Juan Carlos Diaz Bilbao (BMW Foundation Responsible Leaders Network), the day’s moderator, introduced the event with thanks to the attendees, participants, and sponsors making the event possible.
Editor’s Note: This interview in our Feminist Giving IRL series featuresElisabeth Williams, Founder of AWE Partners, LLC, a social impact advisory firm that educates female entrepreneurs and executives on how to bake mission into their life and business for more passion, purpose, and profit.
1. What do you wish you had known when you started out in your profession?
I wish I had known that there was a way to blend all of my passions and turn it into a career.
I studied business in undergrad and then went on to pursue my MBA. I loved business, but I was also passionate about making a difference in the world. At the time I was in the corporate world, back in the late 80s and 90s, there wasn’t as much opportunity to merge profit and purpose. And there certainly wasn’t as much of a concern for people and the planet! I wish I had known that I had it within me to create something new – a new way forward.
As women’s global wealth continues to rise, philanthropists are turning toward an exciting new era of female empowerment and intelligent grantmaking in feminist philanthropy. At The Ruderman Family Foundation, a Massachusetts-based grantmaking entity devoted to disability inclusion and strengthening the Jewish community in the United States and abroad, leadership sits in the hands of two powerful and committed women: Sisters-in-law Sharon Shapiro and Shira Ruderman.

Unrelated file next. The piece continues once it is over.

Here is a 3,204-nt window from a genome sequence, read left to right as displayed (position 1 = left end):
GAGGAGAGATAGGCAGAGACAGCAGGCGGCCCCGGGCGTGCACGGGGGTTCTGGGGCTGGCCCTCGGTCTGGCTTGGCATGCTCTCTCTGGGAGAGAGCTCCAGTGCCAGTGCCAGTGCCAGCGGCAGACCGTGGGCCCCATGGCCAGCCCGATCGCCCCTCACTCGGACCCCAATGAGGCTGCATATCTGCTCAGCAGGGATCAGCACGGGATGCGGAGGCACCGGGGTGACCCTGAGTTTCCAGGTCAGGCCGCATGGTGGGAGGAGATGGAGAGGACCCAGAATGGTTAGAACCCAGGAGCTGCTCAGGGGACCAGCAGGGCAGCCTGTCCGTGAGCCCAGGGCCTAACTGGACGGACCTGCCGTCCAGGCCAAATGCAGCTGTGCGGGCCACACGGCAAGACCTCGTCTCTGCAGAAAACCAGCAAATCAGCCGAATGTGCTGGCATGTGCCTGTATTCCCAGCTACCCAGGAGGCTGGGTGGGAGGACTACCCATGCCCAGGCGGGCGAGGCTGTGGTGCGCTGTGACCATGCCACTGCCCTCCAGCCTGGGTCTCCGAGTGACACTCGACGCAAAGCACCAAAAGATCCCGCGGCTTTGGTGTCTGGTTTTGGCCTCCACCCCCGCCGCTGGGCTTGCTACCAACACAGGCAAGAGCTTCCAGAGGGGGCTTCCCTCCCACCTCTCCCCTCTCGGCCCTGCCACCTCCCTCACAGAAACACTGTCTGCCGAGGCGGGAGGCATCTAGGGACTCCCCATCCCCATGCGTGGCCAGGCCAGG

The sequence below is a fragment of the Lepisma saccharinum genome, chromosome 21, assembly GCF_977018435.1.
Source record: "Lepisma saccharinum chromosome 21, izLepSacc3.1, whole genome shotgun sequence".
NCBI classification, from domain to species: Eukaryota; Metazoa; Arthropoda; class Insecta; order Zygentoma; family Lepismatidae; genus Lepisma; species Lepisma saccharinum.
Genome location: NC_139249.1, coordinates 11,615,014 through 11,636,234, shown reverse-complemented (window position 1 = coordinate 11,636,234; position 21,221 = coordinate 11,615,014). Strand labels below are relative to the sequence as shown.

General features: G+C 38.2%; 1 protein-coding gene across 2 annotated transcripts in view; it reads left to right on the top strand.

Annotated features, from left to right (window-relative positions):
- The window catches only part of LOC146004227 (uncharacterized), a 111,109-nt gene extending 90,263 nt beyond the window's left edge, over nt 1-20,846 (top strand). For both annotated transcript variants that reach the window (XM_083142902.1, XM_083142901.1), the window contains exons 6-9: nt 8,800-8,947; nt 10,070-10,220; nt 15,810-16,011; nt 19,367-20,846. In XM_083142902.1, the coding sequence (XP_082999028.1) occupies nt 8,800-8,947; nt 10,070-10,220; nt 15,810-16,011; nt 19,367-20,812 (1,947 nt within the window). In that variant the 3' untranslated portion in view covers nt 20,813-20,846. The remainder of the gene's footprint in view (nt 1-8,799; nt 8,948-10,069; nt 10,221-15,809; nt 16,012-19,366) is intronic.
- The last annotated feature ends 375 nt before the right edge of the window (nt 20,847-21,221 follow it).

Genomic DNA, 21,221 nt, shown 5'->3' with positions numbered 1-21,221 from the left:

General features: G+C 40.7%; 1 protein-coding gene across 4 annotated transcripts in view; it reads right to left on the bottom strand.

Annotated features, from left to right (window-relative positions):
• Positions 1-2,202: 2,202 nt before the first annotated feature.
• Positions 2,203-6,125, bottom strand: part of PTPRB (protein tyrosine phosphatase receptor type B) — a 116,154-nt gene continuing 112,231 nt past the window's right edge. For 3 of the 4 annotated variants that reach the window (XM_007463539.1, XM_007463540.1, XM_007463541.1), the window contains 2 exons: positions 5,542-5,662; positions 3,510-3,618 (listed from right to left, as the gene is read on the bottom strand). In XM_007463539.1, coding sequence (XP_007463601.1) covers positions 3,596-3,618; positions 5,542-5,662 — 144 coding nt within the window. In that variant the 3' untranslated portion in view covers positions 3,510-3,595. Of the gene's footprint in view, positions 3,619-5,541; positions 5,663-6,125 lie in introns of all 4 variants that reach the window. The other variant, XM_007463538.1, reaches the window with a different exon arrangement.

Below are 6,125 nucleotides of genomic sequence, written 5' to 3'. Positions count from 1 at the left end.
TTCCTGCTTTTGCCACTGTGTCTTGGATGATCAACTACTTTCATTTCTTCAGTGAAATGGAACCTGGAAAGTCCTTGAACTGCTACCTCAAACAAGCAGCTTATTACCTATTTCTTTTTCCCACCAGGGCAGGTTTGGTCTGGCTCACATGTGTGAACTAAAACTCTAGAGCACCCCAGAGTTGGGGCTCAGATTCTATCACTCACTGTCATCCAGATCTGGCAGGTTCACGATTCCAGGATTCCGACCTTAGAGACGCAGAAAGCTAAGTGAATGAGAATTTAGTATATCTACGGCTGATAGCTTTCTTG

“Choosing a mission is based on values,” says Shira Ruderman, Executive Director of the Ruderman Family Foundation. “My Jewish values and who we are as people are have a great impact on choosing the topics you want to work on and how you want to conduct your business and philanthropy. We concentrated in the last 18 years on inclusion of people with disabilities and strengthening the relationship between American Jewry and the State of Israel. We believe in strategic philanthropy and do our best to lead through best practices.”
When it comes to maximizing our financial impact, there is often an “either/or” approach to leveraging wealth. Do we use our dollars to fund a philanthropic effort, like a campaign or organization dedicated to women and girls, or do we turn our funds toward investment opportunities, like supporting companies with a strong commitment to diversity?
As new forms of giving spring up to meet the challenges — and opportunities — of a digital society, we are able to move further away from that attitude of “either/or.” There are ways to stretch our donor dollars further — through two types of collectives that maximize impact.